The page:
Are you a ‘field’ person?

In the INGO world there are three types of people. There are those who stay in the headquarters of an organisation, say, managers, finance officers or fundraisers in Paris, New York, Geneva or somewhere else in the West. Then there are those who work in the capital cities of countries in the developing world; the country directors, the co-ordinators, the people who write reports. And then there are the field people. They are the people heading the ‘sub offices’, the delegates, the people who implement projects or monitor political or human rights issues on the ground.

I fall into the third category.

Someone I work with once asked me this question: which of the following smells do you like the most – petrol, a fresh newspaper or french fries? I replied petrol, straight off. He told me that if you answered ‘petrol’ then you are a ‘field person’ and prefer to be on the road, if you answered ‘newsprint’ you are office type, and as for french fries… then you are most likely to be a lazy bum.

Since I finished university I have always seemed to have ended up in jobs that require a lot of time in ‘the field’. In my last job I lived in HQ but traveled for extended periods, and now I work in a small sub-office. This kind of work pattern plays havoc with your personal life and forces you to redefine your notions of hygeine, safety and what is a fun activity to do on a Friday night. Nepaliketi has a great post on this subject – You know you’re a field-based girl when…. Her list of what constitutes being a field-based girl includes things such as:

#5 when showers are few and far in between and bucket baths become a luxury and most definitely when you consider squeezing your hand sanitizer over your body and wonder if that could be equivalent to a shower.

#6 when you have mastered the art of reading while bracing yourself in the land rover on a much too bumpy excuse for a “motor road” and sleeping with bedbugs, rats, mosquitoes and/or cockroaches no longer bothers you.

There are times when I envy the lot of the ‘desk officer’, sitting smugly in her office in DC or Brussels in front of a computer. She has normal office hours, a  is not woken up at unthinkable hours by goats, bedbugs, enthusiastic devotional singing or drunk men hammering on a hotel room door. After work she will go out with her normal friends, or perhaps her normal boyfriend. She does not take bucket showers and has no need of hand sanitizer, but instead walks into the office every morning emitting a floral, confident smell.  She does not struggle to explain her job or lifestyle to friends and family, because it is, well, pretty normal.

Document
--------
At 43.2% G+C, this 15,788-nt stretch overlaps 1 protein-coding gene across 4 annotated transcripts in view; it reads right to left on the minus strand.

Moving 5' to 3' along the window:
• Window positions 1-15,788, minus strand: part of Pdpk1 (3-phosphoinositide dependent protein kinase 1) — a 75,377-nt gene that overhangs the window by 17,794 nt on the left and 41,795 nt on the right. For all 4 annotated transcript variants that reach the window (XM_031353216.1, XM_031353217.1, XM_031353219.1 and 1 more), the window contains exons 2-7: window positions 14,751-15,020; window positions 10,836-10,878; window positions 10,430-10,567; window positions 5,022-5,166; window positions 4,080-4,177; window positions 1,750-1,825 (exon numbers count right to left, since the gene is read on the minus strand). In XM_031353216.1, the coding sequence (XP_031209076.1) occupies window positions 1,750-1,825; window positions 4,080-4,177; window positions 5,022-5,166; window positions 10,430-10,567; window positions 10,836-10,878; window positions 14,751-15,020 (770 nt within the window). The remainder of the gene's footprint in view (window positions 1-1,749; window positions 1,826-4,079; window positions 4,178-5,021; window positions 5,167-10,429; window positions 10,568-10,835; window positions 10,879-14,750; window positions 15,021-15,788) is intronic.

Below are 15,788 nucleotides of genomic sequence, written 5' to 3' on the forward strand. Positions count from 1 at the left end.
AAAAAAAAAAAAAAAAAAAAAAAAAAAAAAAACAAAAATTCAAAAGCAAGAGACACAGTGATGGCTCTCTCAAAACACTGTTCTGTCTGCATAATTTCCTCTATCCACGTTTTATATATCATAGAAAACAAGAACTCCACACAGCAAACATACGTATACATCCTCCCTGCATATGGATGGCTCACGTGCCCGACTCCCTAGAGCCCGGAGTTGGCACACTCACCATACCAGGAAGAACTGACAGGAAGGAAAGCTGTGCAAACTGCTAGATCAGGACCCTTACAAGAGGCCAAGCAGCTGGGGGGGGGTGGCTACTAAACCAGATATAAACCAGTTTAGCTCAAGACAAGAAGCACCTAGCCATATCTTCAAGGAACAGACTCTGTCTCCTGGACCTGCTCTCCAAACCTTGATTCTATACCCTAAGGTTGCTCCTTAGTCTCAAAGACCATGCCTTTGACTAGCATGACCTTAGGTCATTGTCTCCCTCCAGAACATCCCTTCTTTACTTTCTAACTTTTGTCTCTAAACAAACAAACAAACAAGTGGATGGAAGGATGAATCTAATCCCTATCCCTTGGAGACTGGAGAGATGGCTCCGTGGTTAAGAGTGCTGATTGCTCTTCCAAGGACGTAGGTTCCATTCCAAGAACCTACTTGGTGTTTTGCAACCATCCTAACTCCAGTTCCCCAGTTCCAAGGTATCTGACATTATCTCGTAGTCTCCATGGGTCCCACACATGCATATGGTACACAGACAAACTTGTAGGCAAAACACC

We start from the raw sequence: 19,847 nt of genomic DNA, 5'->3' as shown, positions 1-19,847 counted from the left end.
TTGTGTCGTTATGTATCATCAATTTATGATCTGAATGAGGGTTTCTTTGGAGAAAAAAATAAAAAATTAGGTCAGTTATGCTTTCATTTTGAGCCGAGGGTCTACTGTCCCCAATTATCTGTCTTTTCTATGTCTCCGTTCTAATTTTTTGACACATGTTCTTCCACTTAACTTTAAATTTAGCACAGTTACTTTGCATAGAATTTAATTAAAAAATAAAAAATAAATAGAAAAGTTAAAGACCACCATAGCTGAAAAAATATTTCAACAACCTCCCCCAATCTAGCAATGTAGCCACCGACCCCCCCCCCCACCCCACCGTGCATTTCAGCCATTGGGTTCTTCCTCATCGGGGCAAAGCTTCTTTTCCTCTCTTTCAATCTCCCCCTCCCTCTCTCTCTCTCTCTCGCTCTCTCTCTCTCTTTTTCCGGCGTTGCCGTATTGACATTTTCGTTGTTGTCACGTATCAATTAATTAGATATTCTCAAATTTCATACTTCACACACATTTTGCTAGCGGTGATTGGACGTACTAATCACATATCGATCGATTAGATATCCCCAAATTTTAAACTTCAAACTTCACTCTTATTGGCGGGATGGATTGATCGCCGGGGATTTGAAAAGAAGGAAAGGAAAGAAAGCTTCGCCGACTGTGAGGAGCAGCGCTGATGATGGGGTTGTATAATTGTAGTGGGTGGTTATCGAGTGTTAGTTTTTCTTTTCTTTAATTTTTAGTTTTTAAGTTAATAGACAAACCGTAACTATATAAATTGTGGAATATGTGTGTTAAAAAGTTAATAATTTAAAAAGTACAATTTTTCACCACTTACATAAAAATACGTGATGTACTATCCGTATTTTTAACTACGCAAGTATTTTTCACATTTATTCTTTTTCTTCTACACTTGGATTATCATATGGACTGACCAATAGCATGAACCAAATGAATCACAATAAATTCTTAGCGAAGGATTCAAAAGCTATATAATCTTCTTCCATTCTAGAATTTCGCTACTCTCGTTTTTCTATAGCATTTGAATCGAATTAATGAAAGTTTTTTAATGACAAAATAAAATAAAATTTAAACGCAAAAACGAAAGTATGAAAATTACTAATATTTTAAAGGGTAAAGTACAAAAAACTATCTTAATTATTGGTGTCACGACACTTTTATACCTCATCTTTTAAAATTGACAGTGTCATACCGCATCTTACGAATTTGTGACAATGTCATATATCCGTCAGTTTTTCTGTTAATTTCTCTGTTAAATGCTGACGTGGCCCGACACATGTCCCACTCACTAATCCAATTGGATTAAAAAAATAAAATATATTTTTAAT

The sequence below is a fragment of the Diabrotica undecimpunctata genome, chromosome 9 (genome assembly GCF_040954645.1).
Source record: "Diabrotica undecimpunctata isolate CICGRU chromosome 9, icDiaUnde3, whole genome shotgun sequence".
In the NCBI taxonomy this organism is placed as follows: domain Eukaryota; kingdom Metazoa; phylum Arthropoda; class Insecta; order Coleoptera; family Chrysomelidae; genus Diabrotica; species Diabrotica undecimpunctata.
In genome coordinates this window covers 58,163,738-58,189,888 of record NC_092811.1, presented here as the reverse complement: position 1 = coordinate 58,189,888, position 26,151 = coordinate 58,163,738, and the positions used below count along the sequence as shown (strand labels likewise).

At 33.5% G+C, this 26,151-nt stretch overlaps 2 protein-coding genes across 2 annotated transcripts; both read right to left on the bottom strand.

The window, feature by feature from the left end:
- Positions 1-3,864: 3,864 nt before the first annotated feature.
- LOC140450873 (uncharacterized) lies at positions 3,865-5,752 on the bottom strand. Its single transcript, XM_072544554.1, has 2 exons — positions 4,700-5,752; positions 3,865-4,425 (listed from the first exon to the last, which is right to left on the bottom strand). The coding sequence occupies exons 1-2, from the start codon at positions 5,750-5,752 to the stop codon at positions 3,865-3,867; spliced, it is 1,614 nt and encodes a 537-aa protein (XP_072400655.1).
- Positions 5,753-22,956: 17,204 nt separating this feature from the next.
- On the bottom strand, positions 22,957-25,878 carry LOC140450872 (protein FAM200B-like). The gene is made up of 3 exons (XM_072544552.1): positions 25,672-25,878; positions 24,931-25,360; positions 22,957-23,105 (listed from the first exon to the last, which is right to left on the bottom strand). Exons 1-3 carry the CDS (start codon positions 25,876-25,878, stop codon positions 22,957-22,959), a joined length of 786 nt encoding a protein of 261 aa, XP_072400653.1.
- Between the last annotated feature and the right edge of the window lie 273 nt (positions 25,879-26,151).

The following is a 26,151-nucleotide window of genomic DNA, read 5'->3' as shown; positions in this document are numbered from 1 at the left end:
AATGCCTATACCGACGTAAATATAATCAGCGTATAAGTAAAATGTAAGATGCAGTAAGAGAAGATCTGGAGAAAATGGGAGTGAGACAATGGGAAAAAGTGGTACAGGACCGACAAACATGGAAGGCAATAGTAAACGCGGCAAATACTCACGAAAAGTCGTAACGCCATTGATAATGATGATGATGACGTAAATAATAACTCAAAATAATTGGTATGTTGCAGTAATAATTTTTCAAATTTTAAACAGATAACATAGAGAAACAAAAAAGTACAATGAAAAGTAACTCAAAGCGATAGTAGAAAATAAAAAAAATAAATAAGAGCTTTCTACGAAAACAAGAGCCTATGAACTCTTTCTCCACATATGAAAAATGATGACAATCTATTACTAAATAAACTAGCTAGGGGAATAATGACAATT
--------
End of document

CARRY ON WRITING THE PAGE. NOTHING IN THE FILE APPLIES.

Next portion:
Ok, I think I am doing something called ‘projecting’ here. But I think you get my drift.

So why do us field people do it? Sometimes it is not by design, but just because that job happened to come up. But there are other reasons too. First and foremost is the immediacy of life in the field. You get to to see how a political situation or development project is shaping up on the ground. You understand that what were once just numbers and names that you read about in a report or news article are someone’s reality. You can ask regular people all the questions you want, because you are not separated from them by an office wall.

The other great thing is experiencing rural life. I might add that this was an aspect of the job that took a while to grow on me, as I’m a London girl born and bred, and not used to life in remote, slow-paced places. Recently I got stranded in a very isolated place with no electricty because my plane had been cancelled and there wasn’t another flight for several days. Each day was framed by two meals of daal bhat, and social interaction centered around activities such going for a wash at the water-tap, catching up on local gossip and having long, tedious conversations about vegetables.  After about my fifth conversation about potato cultivation, I began to think to myself I need to get out of here before I go completely insane. However, 48 hours later something had changed. I felt calmer and quieter, and had begun to adjust to a different pace. I studied Teach Yourself Nepali by candle light in the evenings, tried some new phrases out and even found myself taking part in very earnest conversations about the price of goats. I realized that the conversations about sabzi cultivation were actually very, very important. By the time we heard the roar of the plane coming over the hills to pick us up and take us back to the city, I was almost sad to leave. Almost.

Some days I don’t know how much longer I can keep this lifestyle up, for all of the adventures and insights it brings. Maybe in the future I will be that ‘desk officer’and my life will become a bit more stable. But I’m sure that if and when that day arrives I will catch a whiff of petrol very now and again, or get a craving for tea-with-5-sugars in a little glass, and I will miss what I have now.


2 Responses to “Are you a ‘field’ person?”

  1. nepaliketi Says:

    you know what, i most definitely think you will miss being a field based girl…i used to be the girl that worked at dupont circle in dc, went for drinks after work in adams morgan and scheudled manicures for lazy sundays and a year of that convinced me that there is more peacebuilding to be done than which is possible from my cubicle and through my computer screen … i was still learning and i didn’t waste my time, and perhaps if i were VP and more involved in the decision making than completing tasks as assigned it may be more meaningful. but, still….i think you’ll be nostalgic about your milky tea and smelly socks come that rich mahogany office.

  2. I want your job….its ok, when you come home we will camp in the garden for extended periods of time, go bin raiding and wash in the pond.

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